California Becomes the First State to Allow College Athletes to Earn Money From Their Image
The new law marks a huge shift from current NCAA rules on student endorsements.
In a first for the U.S., California just passed a law that allows college athletes to profit from their name, likeness and image. By signing the Fair Pay to Play Act, Governor Gavin Newsom rebuked the NCAA’s policy of preventing its athletes to collect money from endorsements.
According to ESPN, “Advocates of the law say Newsom’s approval marks a significant step in a decades-long battle to create new compensation options for NCAA student-athletes. The law, which is scheduled to go into effect in January 2023, does not require schools to pay athletes directly as employees. Instead, it makes it illegal for schools to prevent an athlete from earning money by selling the rights to his or her name, image or likeness to outside bidders.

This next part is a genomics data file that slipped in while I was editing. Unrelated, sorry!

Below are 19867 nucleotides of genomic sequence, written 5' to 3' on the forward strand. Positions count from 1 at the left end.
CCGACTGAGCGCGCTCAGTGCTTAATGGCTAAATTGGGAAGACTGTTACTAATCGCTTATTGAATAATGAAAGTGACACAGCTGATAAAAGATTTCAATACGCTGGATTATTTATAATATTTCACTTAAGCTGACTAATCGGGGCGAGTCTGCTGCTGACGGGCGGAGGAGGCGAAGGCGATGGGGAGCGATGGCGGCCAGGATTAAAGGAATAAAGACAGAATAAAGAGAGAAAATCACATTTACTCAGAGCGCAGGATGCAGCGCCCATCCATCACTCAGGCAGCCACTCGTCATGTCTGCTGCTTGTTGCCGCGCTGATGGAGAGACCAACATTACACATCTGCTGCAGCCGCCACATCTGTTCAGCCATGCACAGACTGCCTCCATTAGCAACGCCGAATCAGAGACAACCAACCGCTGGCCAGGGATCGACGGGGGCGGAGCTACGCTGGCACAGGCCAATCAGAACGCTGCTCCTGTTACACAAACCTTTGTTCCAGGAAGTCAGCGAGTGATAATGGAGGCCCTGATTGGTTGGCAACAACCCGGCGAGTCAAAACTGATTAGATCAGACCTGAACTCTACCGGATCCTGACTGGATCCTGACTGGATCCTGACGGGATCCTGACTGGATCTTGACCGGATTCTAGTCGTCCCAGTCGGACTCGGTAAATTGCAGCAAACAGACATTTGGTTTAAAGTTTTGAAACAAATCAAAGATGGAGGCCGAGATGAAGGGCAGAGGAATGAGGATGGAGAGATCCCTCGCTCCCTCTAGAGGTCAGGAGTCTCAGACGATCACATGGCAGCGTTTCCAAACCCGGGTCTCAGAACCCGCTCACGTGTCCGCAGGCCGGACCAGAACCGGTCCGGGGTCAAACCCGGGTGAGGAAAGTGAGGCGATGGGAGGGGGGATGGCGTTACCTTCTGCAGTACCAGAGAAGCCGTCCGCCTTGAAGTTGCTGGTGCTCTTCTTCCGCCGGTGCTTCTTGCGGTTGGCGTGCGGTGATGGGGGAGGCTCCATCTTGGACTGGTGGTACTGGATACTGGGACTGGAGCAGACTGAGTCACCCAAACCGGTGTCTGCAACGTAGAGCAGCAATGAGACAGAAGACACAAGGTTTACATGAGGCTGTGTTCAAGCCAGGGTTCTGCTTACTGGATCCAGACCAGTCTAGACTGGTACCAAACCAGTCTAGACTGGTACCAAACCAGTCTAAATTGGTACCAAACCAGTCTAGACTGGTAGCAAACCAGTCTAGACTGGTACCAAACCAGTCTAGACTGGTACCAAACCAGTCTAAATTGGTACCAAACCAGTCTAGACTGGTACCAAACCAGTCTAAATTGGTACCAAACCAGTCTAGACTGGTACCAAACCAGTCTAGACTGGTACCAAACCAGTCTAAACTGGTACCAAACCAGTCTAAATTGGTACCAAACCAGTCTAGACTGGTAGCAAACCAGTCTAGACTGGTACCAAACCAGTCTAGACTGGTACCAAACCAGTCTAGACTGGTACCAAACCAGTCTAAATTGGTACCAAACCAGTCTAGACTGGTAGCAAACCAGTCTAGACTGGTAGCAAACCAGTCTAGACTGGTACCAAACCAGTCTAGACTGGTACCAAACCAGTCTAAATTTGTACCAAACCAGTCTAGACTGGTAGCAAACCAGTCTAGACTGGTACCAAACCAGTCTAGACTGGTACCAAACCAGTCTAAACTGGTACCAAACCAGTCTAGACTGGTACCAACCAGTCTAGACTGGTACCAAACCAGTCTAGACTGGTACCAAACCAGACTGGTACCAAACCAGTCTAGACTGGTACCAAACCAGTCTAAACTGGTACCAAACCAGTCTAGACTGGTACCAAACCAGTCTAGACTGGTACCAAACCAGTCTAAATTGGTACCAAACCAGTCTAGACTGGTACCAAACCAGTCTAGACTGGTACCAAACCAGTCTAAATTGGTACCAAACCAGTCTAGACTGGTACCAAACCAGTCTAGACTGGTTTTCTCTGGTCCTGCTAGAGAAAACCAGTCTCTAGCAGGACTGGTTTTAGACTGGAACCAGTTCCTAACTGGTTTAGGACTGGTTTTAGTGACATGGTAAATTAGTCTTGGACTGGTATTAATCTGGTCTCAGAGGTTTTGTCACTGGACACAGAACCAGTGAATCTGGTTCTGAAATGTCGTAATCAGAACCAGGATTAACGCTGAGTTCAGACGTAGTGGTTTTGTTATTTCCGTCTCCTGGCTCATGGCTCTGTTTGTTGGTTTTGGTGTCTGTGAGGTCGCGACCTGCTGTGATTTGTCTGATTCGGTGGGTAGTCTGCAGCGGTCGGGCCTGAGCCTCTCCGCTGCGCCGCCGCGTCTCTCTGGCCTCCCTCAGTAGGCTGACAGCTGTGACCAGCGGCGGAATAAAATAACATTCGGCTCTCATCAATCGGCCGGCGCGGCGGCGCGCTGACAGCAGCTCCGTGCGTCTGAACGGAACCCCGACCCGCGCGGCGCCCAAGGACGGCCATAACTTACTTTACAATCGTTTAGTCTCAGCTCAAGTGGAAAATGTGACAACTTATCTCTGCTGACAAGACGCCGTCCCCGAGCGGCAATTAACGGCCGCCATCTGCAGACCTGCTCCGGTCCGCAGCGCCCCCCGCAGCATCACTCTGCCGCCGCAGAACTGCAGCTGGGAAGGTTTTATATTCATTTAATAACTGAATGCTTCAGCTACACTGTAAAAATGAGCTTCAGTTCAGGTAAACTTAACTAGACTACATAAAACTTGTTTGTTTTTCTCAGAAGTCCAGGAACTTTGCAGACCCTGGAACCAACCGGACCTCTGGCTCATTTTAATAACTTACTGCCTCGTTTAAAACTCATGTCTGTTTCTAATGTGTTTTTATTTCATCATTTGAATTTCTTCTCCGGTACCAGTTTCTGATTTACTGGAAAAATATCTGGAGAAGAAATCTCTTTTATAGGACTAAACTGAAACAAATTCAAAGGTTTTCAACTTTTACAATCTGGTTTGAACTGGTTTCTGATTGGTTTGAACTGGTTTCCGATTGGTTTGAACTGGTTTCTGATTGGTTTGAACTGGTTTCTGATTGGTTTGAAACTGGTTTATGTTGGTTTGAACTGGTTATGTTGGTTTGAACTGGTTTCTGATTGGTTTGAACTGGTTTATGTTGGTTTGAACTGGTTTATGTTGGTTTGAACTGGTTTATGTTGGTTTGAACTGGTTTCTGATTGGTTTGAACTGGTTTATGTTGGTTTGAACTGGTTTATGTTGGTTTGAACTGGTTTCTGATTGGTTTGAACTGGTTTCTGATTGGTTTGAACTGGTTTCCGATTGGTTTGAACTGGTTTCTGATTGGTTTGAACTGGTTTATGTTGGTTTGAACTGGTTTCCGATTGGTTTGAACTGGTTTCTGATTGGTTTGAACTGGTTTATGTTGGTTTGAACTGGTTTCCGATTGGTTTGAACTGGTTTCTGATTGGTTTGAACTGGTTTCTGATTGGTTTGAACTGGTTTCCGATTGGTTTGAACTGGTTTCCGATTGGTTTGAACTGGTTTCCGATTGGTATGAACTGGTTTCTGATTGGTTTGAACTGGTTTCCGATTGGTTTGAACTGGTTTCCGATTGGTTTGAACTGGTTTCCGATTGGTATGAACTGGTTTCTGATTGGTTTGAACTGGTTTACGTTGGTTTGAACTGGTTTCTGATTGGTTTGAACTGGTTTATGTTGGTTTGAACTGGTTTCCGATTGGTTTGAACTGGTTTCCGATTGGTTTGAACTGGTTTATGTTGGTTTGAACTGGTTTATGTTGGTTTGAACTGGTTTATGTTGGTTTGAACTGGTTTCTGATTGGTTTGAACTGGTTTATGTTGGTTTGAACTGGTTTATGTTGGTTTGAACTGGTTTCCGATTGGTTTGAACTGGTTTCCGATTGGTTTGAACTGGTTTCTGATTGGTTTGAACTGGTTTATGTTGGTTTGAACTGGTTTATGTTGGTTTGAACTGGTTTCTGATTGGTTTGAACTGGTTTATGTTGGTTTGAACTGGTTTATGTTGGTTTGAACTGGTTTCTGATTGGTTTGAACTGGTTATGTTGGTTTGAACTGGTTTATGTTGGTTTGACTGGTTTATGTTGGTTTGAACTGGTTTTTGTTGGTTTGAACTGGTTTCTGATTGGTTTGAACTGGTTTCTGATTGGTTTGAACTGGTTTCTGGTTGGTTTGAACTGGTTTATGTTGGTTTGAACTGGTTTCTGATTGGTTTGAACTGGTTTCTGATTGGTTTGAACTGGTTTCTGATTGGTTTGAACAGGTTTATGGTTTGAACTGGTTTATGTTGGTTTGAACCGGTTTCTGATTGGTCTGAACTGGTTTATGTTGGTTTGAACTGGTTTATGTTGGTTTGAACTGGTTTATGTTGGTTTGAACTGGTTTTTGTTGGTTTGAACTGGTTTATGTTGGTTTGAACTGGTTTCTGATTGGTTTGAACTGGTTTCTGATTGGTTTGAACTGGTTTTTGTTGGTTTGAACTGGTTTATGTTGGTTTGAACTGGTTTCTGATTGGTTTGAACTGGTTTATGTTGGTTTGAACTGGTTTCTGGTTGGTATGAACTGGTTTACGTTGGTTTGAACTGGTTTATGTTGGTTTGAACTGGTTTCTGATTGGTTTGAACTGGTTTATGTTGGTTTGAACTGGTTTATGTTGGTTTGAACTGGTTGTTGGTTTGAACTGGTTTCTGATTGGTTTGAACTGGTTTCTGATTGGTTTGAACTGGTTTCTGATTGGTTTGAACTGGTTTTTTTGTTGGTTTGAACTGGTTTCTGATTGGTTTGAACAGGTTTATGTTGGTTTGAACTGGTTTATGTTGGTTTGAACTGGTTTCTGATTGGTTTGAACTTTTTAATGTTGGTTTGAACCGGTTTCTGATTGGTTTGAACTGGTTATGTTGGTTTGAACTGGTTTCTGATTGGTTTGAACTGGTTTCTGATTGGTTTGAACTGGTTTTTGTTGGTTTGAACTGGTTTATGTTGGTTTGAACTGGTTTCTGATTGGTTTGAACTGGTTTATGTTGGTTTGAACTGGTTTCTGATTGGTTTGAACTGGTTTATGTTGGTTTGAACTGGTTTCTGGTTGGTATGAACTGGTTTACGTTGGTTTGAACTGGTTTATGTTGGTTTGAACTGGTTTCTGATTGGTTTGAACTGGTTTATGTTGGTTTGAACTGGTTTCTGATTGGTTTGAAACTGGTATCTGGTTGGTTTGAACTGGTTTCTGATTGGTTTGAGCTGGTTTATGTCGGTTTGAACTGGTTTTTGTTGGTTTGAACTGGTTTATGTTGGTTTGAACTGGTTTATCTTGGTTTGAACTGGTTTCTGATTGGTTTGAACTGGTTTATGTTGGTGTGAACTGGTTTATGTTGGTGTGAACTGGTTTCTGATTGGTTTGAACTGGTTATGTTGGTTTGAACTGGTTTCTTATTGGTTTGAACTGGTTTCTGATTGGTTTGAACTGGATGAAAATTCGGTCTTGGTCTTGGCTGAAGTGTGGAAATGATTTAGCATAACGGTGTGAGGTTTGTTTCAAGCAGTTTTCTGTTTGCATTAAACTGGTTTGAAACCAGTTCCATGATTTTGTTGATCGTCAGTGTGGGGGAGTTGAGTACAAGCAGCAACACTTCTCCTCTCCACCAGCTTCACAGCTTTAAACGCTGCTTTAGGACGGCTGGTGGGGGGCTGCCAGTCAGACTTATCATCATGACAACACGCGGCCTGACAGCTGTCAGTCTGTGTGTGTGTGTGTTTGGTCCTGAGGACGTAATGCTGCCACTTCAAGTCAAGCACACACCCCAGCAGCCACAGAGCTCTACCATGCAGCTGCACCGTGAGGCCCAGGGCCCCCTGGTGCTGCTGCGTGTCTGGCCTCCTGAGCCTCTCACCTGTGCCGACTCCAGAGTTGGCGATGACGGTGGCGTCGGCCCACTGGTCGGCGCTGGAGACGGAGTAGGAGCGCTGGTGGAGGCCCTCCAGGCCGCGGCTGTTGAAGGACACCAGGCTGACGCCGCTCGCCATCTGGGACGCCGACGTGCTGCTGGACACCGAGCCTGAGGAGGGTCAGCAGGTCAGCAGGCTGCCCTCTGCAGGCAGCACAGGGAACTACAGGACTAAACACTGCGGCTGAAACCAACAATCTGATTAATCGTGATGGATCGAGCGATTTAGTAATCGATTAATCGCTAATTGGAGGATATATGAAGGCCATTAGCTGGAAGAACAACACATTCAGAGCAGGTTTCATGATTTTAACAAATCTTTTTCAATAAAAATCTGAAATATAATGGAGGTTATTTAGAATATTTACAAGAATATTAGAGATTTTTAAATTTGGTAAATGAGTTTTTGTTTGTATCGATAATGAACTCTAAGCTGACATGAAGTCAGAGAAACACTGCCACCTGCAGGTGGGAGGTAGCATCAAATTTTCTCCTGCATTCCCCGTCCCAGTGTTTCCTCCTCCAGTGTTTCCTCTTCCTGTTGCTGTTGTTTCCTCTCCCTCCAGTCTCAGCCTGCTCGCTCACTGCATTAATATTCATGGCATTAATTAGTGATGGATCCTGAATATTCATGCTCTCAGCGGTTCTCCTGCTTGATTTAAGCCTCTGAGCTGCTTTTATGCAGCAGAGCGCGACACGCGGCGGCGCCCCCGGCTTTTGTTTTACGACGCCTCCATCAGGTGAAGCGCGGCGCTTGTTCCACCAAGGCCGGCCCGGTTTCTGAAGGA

“The law also allows college athletes to hire a licensed agent to represent them. The bill was amended several times, including a recent provision that prevents athletes from signing endorsement deals that conflict with their team’s sponsors. For example, a basketball player could not wear Nike products during team events if he or she plays for a school that is sponsored by Under Armour.”
Could this be the beginning of future action by other states across the nation? Read about the NCAA’s response to the new California law and how they plan to adjust to the change here.